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Infect Immun. 1998 Sep;66(9):4068-72.

Murine macrophages use oxygen- and nitric oxide-dependent mechanisms to synthesize S-nitroso-albumin and to kill extracellular trypanosomes.

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  • 1Laboratoire de Parasitologie, Université de Bordeaux II, Bordeaux, France.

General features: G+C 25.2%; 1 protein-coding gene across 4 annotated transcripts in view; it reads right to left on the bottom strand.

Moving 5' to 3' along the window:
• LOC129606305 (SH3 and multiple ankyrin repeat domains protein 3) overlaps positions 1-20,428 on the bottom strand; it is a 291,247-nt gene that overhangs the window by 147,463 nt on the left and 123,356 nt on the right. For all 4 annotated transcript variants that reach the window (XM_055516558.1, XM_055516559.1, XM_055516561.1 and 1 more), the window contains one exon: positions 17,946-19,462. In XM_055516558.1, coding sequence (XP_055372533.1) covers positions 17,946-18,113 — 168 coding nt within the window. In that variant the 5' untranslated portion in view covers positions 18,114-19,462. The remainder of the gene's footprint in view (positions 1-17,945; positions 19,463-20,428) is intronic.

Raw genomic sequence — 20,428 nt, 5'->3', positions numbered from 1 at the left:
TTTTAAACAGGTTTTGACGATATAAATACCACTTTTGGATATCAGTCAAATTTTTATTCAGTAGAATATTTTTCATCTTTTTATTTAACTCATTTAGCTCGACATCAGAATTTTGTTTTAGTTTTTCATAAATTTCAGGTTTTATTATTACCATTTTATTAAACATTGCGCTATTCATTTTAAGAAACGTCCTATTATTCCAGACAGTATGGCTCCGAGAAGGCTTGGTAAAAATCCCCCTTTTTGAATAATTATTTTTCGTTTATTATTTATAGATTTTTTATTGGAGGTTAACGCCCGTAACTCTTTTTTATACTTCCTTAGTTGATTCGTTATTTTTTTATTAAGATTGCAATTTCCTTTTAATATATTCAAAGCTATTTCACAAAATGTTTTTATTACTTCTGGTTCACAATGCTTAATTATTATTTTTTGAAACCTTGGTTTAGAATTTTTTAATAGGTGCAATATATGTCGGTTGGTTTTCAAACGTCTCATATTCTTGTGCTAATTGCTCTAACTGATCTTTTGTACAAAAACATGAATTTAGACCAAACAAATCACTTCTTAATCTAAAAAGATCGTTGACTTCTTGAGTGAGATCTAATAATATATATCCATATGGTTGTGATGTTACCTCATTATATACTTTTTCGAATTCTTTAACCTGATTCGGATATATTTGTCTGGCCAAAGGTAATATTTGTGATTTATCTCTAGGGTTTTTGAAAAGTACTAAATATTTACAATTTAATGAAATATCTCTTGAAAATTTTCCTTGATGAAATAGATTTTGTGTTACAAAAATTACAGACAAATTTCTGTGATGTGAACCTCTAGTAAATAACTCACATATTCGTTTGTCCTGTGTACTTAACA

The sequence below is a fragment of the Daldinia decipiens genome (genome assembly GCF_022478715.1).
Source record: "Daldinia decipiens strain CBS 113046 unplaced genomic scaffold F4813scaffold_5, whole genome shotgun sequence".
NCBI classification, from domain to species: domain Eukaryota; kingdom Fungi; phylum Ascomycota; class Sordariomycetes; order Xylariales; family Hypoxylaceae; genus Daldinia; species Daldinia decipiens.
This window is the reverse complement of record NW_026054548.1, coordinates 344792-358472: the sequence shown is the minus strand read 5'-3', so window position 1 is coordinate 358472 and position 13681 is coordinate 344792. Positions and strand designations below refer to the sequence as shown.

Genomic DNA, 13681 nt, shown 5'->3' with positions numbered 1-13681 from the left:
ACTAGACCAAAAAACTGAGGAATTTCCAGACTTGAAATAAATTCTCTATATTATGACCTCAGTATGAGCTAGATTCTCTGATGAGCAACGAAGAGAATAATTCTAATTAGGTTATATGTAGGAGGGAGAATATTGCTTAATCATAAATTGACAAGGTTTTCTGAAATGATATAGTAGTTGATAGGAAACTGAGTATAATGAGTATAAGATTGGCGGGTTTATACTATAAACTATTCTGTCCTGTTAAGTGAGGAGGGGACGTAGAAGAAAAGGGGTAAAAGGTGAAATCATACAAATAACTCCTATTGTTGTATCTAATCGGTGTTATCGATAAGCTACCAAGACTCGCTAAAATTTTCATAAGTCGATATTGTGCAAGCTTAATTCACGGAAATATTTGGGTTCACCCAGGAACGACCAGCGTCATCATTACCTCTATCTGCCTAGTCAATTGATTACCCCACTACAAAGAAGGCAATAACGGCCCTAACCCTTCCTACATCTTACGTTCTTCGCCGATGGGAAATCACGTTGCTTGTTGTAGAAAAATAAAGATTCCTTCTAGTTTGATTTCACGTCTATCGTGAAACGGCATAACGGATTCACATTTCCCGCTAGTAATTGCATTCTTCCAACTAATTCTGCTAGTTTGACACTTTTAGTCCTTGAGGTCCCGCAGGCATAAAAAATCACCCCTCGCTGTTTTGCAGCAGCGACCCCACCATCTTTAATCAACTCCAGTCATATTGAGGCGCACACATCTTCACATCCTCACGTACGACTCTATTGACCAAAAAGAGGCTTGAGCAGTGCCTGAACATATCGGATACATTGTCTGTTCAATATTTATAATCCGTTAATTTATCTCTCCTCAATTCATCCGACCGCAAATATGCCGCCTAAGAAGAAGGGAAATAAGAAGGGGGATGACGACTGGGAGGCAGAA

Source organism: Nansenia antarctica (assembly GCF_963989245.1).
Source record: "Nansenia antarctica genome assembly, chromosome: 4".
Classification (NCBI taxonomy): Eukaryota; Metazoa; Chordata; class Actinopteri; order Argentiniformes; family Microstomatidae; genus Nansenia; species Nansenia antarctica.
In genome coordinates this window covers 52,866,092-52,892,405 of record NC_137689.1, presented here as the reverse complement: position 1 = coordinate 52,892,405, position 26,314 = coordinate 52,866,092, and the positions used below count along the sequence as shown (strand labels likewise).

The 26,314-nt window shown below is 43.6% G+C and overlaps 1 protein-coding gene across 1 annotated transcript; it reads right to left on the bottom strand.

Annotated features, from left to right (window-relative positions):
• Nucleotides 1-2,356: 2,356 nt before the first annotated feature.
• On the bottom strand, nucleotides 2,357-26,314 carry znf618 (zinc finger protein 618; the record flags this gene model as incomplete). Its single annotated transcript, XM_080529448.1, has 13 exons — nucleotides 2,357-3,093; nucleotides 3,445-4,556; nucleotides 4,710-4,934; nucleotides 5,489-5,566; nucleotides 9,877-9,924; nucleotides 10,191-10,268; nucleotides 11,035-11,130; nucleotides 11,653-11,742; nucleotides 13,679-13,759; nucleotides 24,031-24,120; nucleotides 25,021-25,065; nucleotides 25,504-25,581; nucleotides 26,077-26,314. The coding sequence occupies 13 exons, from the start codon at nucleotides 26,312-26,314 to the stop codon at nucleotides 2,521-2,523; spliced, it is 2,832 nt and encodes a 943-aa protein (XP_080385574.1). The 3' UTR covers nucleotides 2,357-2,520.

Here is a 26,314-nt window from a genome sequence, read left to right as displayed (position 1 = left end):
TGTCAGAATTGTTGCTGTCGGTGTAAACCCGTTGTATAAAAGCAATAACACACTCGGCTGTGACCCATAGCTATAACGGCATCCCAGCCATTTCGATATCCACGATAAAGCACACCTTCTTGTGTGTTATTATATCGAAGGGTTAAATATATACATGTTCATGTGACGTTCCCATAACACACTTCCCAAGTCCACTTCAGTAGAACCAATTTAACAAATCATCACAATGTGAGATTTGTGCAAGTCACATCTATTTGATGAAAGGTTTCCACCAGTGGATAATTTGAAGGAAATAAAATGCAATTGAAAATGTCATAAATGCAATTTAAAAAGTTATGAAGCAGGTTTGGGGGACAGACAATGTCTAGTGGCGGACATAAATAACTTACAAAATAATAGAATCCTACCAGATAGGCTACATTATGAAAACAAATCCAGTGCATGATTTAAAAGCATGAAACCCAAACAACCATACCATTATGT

Reactive nitrogen intermediates were synthesized spontaneously in cultures of macrophages from Trypanosoma brucei brucei-infected mice by an inducible nitric oxide (NO) synthase. This was inhibited by the addition of nitro-L-arginine. In this paper, we report the kinetics of the fixation of macrophage-derived NO on bovine serum albumin by using an enzyme-linked immunosorbent assay. S nitrosylation was confirmed by the Saville reaction, using mercuric chloride. It is known that reactive oxygen intermediates (ROI) are also synthesized by stimulated macrophages. The fact that NO is able to bind cysteine only under aerobic conditions led us to investigate the role of macrophage-derived ROI in the formation of S-nitrosylated proteins by activated macrophages. The immunoenzymatic signal decreased by 66 and 30% when superoxide dismutase and catalase, respectively, were added to the culture medium of macrophages from infected mice. In addition, the decrease in S-nitrosylated albumin formation correlated with the protection of extracellular trypanosomes from the cytostatic and cytotoxic activity of NO. Melatonin, a hydroxyl radical scavenger resulting from the decomposition of peroxynitrous acid, had no effect. All these data support the concept that an interaction between NO and ROI promoted the production of S-nitroso-albumin by activated macrophages from infected mice.

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